Varying ages of the newfound species, dubbed Caiuajara dobruskii, fill the rare boneyard, which was once part of a desert lake in the late Cretaceous period, about 100 million to 66 million years ago. With a wingspan of up to 7.7 feet (2.35 meters) C. dobruskii had a head that was shaped differently from those of other pterosaurs, including a bony protrusion in front of its eyes. (See "New Golden Age for Pterosaurs, Flying Reptiles of the Dinosaur Era.")
The discovery offers the "best evidence ever uncovered" that the extinct dinosaur-era animals, called pterosaurs, may have lived in colonies, said study author Alexander Kellner, a paleontologist at the Federal University of Rio de Janeiro in Brazil.
It also offers a new window into how the animals—the first vertebrates to fly—developed into adults.
Finding such an intact fossil site is unusual—though pterosaurs were found on every continent, their fragile wing bones do not preserve well. What's more, most pterosaur remains have been found near what was once oceans or lagoons, not desert.
"To be honest with you, when they first told me they had pterosaur bones, I was going, 'Yeah, sure,'" Kellner said. But once he confirmed the bones, he was thrilled. (See "Toothy Texas Pterosaur Discovered; Soared Over Dallas.")
"To find part of what could be part of a [pterosaur] population is really splendid," he said.
Caiuajara dobruskii gets the second half of its name from Alexandre Dobruski and João Dobruski, the local father and son who first noticed odd bones poking out of the ground near Cruzeiro do Oeste (map) in 1971. But it wasn't until a few years ago that paleontologists began excavating the site and found the incredible jumble of skeletons.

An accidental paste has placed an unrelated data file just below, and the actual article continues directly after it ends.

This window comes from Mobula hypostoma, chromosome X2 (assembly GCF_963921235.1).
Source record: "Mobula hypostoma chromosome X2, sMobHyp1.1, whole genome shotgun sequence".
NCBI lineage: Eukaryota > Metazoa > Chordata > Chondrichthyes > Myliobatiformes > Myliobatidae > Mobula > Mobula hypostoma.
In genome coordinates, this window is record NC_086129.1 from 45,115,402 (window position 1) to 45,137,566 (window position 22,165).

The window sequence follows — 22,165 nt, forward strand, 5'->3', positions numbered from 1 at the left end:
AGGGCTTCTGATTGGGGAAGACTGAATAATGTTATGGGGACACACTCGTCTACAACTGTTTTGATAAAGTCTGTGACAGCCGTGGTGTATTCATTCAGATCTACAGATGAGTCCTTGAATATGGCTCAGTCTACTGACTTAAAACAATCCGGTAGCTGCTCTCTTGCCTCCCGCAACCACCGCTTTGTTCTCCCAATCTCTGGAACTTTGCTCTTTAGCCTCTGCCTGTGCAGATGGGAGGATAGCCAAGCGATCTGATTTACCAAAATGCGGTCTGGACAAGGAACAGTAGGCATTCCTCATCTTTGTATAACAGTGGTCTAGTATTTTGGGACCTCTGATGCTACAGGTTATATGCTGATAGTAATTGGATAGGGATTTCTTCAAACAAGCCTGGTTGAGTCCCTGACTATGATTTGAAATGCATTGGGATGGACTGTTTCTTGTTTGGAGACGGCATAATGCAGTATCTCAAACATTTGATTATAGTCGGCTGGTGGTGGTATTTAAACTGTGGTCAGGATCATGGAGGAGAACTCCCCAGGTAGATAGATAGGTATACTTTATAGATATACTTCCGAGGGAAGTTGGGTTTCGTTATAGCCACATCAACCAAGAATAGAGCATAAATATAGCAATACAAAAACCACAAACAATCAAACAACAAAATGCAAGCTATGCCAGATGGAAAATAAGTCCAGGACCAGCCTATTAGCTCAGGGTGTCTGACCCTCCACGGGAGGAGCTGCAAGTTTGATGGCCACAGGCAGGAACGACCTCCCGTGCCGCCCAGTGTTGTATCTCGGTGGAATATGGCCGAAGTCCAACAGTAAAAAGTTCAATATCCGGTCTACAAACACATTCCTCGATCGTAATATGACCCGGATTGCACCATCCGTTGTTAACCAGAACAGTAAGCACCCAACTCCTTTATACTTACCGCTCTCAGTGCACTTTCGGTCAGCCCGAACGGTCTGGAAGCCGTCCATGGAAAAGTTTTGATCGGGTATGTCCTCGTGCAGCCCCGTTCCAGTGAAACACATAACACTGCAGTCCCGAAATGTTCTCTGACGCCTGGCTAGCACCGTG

It's unknown why or how the 47 pterosaurs died, but it's possible a desert storm or a drought caused their untimely ends, Kellner said.
To Mark Witton, author of the 2013 book Pterosaurs, the "gem" of the new research is finding so many pterosaurs in one place from the same species.
For instance, the number of animals found together suggests that C. dobruskii lived in groups, like flamingos, which may have flocked to the inland lake as an oasis in the otherwise dry landscape, said Witton, who was not involved in the research.
What's more, the new research, published August 13 in the journal PLOS ONE, allows scientists to chart the development of a pterosaur from youth to adulthood, providing "a really detailed, step-by-step representation of actual fossils and how it changes," Witton said. (See "Pterosaur 'Runway' Found; Shows Birdlike Landing Style.")
Historically, scientists have only been able to piece together how pterosaurs developed and lived based on skeleton fragments.
Already, the new study hints that young pterosaurs were not highly dependent on their parents.
That's because juvenile pterosaurs found in the boneyard seemed to be miniature versions of adults—for instance, the young sported the adult signature crests on their heads.
Being so well developed, this means the young could also probably fly from birth, noted James Clark, a biologist at George Washington University's Columbian College of Arts and Sciences in Washington, D.C., who was also not involved in the new study.
It's "really rare to get that kind of assemblage and growth series—you don't see that in that same extent in other collections" of pterosaur fossils, Clark said.
Such independence is typical of some modern reptiles, such as crocodiles, which are born looking like tiny grown-ups, Witton added. (See "Meet Kryptodrakon: Oldest Known Pterodactyl Found in China.")
"This is really going to give us so much information about how these animals grow, what their population structures were like—so much data for us to look at," Witton said.
And experts seem confident more fossils await. Said Witton: "I'm sure this is not the last we've heard of this site."